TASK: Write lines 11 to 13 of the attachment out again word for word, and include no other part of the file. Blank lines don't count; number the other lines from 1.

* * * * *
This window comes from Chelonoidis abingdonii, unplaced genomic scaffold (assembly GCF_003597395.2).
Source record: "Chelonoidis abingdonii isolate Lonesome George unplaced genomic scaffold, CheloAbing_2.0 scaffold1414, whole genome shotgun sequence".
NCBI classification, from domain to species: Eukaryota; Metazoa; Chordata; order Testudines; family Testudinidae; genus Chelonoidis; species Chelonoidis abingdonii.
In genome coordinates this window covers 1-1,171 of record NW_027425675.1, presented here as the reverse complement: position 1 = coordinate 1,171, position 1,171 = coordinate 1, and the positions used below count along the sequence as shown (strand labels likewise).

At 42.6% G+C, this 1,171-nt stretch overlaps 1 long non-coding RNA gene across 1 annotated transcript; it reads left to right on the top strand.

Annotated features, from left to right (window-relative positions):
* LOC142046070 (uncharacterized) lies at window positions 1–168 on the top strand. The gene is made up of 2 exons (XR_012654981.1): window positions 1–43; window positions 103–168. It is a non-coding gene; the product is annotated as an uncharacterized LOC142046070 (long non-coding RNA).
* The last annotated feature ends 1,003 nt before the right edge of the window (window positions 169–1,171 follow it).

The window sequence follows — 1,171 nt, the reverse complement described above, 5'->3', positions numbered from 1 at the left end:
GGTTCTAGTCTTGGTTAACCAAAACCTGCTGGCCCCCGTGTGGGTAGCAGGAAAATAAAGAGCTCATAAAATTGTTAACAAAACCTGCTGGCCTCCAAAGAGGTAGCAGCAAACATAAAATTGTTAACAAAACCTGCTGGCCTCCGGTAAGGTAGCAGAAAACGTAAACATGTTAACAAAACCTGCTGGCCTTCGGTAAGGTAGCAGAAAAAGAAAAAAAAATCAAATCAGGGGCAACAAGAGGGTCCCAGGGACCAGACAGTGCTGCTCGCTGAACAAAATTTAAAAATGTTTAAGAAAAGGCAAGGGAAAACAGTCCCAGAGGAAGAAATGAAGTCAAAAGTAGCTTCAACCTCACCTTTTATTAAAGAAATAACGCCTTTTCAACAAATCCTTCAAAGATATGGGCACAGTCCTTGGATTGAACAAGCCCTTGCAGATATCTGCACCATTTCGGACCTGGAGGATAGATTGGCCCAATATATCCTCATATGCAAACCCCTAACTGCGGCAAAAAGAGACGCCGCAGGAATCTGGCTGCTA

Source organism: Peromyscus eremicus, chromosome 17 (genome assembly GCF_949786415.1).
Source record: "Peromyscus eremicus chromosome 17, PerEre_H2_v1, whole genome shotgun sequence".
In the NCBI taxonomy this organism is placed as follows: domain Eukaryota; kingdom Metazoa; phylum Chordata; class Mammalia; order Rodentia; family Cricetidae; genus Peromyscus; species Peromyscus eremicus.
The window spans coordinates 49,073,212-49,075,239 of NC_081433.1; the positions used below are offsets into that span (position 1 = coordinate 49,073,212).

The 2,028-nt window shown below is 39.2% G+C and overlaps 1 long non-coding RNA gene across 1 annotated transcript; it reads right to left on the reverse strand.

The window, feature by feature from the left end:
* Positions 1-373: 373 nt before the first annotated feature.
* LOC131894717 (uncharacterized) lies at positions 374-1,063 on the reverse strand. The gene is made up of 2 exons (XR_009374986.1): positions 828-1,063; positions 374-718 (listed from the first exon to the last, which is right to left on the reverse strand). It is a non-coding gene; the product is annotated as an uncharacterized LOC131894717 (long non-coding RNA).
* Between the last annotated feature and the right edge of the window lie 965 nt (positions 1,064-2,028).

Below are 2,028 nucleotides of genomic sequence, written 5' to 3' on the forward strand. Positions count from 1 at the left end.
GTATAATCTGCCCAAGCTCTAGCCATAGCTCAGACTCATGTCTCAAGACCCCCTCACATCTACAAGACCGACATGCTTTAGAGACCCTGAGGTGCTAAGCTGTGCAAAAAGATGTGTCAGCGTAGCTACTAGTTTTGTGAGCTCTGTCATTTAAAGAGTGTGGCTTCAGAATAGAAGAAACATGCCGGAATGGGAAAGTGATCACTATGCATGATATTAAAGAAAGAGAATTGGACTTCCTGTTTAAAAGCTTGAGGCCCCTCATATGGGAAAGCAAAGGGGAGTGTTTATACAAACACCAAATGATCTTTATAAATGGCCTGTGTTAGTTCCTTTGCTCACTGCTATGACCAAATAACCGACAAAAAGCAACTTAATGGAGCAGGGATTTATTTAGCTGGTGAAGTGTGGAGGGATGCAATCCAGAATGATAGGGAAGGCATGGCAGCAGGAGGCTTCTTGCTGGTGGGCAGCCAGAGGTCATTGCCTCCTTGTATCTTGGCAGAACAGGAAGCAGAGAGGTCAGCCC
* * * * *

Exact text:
Source organism: Peromyscus eremicus, chromosome 17 (genome assembly GCF_949786415.1).
Source record: "Peromyscus eremicus chromosome 17, PerEre_H2_v1, whole genome shotgun sequence".
In the NCBI taxonomy this organism is placed as follows: domain Eukaryota; kingdom Metazoa; phylum Chordata; class Mammalia; order Rodentia; family Cricetidae; genus Peromyscus; species Peromyscus eremicus.